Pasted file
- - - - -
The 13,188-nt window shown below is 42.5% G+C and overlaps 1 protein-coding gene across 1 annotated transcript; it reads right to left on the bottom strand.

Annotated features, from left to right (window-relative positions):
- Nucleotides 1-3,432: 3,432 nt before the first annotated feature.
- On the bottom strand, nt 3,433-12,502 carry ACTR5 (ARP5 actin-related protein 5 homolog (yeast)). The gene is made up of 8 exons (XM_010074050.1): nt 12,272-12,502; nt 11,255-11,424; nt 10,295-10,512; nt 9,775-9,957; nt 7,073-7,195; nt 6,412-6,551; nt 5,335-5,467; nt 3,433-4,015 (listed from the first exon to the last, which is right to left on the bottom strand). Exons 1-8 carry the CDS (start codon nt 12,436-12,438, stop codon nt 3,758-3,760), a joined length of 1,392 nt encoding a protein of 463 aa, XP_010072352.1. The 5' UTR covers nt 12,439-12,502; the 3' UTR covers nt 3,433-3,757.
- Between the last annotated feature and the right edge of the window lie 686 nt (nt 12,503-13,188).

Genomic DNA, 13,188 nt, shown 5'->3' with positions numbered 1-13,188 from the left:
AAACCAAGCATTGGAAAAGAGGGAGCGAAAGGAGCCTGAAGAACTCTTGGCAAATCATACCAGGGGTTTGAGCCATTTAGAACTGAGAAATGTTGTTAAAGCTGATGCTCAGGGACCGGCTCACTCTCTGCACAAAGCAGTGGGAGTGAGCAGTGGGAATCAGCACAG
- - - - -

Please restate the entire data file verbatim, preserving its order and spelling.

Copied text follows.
The 13,188-nt window shown below is 42.5% G+C and overlaps 1 protein-coding gene across 1 annotated transcript; it reads right to left on the bottom strand.

Annotated features, from left to right (window-relative positions):
- Nucleotides 1-3,432: 3,432 nt before the first annotated feature.
- On the bottom strand, nt 3,433-12,502 carry ACTR5 (ARP5 actin-related protein 5 homolog (yeast)). The gene is made up of 8 exons (XM_010074050.1): nt 12,272-12,502; nt 11,255-11,424; nt 10,295-10,512; nt 9,775-9,957; nt 7,073-7,195; nt 6,412-6,551; nt 5,335-5,467; nt 3,433-4,015 (listed from the first exon to the last, which is right to left on the bottom strand). Exons 1-8 carry the CDS (start codon nt 12,436-12,438, stop codon nt 3,758-3,760), a joined length of 1,392 nt encoding a protein of 463 aa, XP_010072352.1. The 5' UTR covers nt 12,439-12,502; the 3' UTR covers nt 3,433-3,757.
- Between the last annotated feature and the right edge of the window lie 686 nt (nt 12,503-13,188).

Genomic DNA, 13,188 nt, shown 5'->3' with positions numbered 1-13,188 from the left:
AAACCAAGCATTGGAAAAGAGGGAGCGAAAGGAGCCTGAAGAACTCTTGGCAAATCATACCAGGGGTTTGAGCCATTTAGAACTGAGAAATGTTGTTAAAGCTGATGCTCAGGGACCGGCTCACTCTCTGCACAAAGCAGTGGGAGTGAGCAGTGGGAATCAGCACAG